According to Ovum Evaluates: Data Mining, the current market is divided into three broad segments; desktop, toolbox and enterprise. At the desktop, we have products like 4Thought from Cognos, that performs powerful statistical analysis on large amounts of data at the desktop level. Here, there is no requirement for a warehouse, but a need to perform complex analysis with a view to isolating specific factors affecting a business, with tools typically pitching in at the z1,000 per seat mark.
At the toolbox level there are products like Datamind and Pilot Discovery Server. These are a quantum leap above desktop products, and the prices reflect this, typically coming in anywhere between $10,000 (z6,061) and $100,000 (z60,610) - depending on the scope of the project. According to Ovum, this segment is broadly divided between those vendors that supply generic toolboxes and those that are working towards providing packaged applications.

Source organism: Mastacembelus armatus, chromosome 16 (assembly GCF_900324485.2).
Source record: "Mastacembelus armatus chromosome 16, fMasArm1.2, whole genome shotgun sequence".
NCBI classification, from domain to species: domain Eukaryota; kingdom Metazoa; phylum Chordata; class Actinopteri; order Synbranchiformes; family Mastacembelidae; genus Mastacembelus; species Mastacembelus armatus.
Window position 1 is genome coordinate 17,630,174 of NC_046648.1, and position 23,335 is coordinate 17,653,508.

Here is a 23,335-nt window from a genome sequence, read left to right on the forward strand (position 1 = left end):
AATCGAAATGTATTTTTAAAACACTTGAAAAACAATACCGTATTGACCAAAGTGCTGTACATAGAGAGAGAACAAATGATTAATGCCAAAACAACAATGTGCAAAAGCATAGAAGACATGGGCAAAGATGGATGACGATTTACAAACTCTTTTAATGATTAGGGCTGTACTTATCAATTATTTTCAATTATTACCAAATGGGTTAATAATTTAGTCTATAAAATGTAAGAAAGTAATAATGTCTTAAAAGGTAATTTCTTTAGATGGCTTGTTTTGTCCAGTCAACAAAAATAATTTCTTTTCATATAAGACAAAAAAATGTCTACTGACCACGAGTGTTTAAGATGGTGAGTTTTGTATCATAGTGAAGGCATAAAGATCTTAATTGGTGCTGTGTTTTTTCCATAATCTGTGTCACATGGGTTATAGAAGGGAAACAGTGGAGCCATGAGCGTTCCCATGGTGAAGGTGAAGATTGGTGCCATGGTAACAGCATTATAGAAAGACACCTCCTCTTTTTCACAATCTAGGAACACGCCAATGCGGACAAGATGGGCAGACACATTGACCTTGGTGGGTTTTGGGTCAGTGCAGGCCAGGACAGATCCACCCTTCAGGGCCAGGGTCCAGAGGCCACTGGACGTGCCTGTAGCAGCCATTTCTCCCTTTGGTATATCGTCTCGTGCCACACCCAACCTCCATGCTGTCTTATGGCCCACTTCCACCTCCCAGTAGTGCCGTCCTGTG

At the enterprise end are those applications based on products from the likes of SAS Institute, where there are vast amounts of data to be mined and where the use of neural nets and artificial intelligence is the order of the day. This is where big business can make huge gains and projects could be any size. Costs vary accordingly, but you would typically expect to see a data mining project coming in somewhere between $100,000 (z60,610) and $250,000 (z151,515).
The reasons are obvious. If you are a large telco and are experiencing alarming churn rates amongst customers, then you are going to invest in finding out what is going on in order to stop the rot. This is because telco's - especially in the mobile market - need to hang onto their customers for long periods to achieve a payback. Data mining can provide clues as to what needs to be changed, or what type of offering is appropriate to customers that exhibit a profile associated with churn rate risk. In one case, such an exercise gave the telco the opportunity to reduce churn by an estimated 25% and so increase bottom line profits.